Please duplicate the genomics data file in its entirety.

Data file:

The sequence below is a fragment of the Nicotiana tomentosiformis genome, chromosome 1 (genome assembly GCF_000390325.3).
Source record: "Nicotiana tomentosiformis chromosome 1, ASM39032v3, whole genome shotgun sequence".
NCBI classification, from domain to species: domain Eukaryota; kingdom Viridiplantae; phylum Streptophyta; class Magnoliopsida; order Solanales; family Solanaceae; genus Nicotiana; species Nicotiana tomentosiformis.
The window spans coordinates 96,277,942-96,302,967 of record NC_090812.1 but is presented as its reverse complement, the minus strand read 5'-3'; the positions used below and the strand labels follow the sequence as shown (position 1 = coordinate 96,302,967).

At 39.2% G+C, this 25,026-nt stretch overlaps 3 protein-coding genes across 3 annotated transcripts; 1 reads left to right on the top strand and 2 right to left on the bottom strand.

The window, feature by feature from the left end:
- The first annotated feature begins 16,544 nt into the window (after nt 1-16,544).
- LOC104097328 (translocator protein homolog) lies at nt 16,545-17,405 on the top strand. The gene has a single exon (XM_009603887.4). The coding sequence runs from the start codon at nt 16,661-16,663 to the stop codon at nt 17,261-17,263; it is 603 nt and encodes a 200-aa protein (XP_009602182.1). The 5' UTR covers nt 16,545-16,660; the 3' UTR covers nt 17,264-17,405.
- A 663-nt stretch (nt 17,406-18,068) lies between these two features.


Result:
The sequence below is a fragment of the Nicotiana tomentosiformis genome, chromosome 1 (genome assembly GCF_000390325.3).
Source record: "Nicotiana tomentosiformis chromosome 1, ASM39032v3, whole genome shotgun sequence".
NCBI classification, from domain to species: domain Eukaryota; kingdom Viridiplantae; phylum Streptophyta; class Magnoliopsida; order Solanales; family Solanaceae; genus Nicotiana; species Nicotiana tomentosiformis.
The window spans coordinates 96,277,942-96,302,967 of record NC_090812.1 but is presented as its reverse complement, the minus strand read 5'-3'; the positions used below and the strand labels follow the sequence as shown (position 1 = coordinate 96,302,967).

At 39.2% G+C, this 25,026-nt stretch overlaps 3 protein-coding genes across 3 annotated transcripts; 1 reads left to right on the top strand and 2 right to left on the bottom strand.

The window, feature by feature from the left end:
- The first annotated feature begins 16,544 nt into the window (after nt 1-16,544).
- LOC104097328 (translocator protein homolog) lies at nt 16,545-17,405 on the top strand. The gene has a single exon (XM_009603887.4). The coding sequence runs from the start codon at nt 16,661-16,663 to the stop codon at nt 17,261-17,263; it is 603 nt and encodes a 200-aa protein (XP_009602182.1). The 5' UTR covers nt 16,545-16,660; the 3' UTR covers nt 17,264-17,405.
- A 663-nt stretch (nt 17,406-18,068) lies between these two features.